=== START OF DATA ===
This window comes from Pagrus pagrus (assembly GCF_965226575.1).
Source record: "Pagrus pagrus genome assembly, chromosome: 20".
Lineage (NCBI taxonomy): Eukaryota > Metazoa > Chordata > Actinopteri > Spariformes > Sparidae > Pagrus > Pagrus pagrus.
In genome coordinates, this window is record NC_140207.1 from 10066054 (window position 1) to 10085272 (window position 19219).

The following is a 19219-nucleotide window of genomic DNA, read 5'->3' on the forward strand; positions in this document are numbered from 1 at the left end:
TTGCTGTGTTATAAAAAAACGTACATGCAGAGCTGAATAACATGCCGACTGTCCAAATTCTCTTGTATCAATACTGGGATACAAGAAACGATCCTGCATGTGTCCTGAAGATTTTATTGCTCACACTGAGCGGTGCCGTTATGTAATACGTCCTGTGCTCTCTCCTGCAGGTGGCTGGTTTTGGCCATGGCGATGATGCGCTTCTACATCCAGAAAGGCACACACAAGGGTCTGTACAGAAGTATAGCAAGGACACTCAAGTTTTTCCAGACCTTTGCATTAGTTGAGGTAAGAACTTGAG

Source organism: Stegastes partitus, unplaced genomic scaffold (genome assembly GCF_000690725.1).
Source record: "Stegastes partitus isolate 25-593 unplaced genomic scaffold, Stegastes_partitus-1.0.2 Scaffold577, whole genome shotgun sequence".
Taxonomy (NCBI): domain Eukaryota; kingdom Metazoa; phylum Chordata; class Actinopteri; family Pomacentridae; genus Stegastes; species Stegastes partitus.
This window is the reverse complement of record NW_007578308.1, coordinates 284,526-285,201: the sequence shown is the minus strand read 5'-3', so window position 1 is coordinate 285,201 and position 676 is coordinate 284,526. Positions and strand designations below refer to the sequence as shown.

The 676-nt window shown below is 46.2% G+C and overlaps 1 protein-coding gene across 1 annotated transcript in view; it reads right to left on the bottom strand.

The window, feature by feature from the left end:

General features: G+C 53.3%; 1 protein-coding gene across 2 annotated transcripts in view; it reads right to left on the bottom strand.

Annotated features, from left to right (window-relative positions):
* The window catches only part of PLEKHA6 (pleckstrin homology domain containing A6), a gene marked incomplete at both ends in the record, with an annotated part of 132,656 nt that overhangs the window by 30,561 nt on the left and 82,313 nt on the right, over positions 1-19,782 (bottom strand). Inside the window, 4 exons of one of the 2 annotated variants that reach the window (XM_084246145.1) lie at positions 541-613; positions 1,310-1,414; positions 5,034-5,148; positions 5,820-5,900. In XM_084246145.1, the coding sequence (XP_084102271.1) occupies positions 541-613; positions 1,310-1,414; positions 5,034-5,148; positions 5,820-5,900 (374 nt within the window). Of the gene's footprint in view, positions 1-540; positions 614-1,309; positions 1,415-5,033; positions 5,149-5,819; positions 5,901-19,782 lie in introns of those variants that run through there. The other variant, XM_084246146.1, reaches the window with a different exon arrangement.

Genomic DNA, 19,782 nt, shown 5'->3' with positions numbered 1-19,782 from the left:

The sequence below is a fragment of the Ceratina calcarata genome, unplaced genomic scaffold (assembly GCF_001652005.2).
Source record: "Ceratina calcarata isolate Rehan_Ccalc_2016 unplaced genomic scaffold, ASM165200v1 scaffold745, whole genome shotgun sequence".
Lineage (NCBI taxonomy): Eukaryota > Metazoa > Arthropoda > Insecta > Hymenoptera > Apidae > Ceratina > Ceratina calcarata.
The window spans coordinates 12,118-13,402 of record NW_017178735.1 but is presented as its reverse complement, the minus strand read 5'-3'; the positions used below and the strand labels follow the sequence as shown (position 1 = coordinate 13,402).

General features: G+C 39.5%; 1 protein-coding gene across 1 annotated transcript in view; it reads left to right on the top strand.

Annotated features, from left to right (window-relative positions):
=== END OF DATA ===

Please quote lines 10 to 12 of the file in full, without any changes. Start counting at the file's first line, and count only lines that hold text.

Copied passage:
This window is the reverse complement of record NW_007578308.1, coordinates 284,526-285,201: the sequence shown is the minus strand read 5'-3', so window position 1 is coordinate 285,201 and position 676 is coordinate 284,526. Positions and strand designations below refer to the sequence as shown.

The 676-nt window shown below is 46.2% G+C and overlaps 1 protein-coding gene across 1 annotated transcript in view; it reads right to left on the bottom strand.

The window, feature by feature from the left end: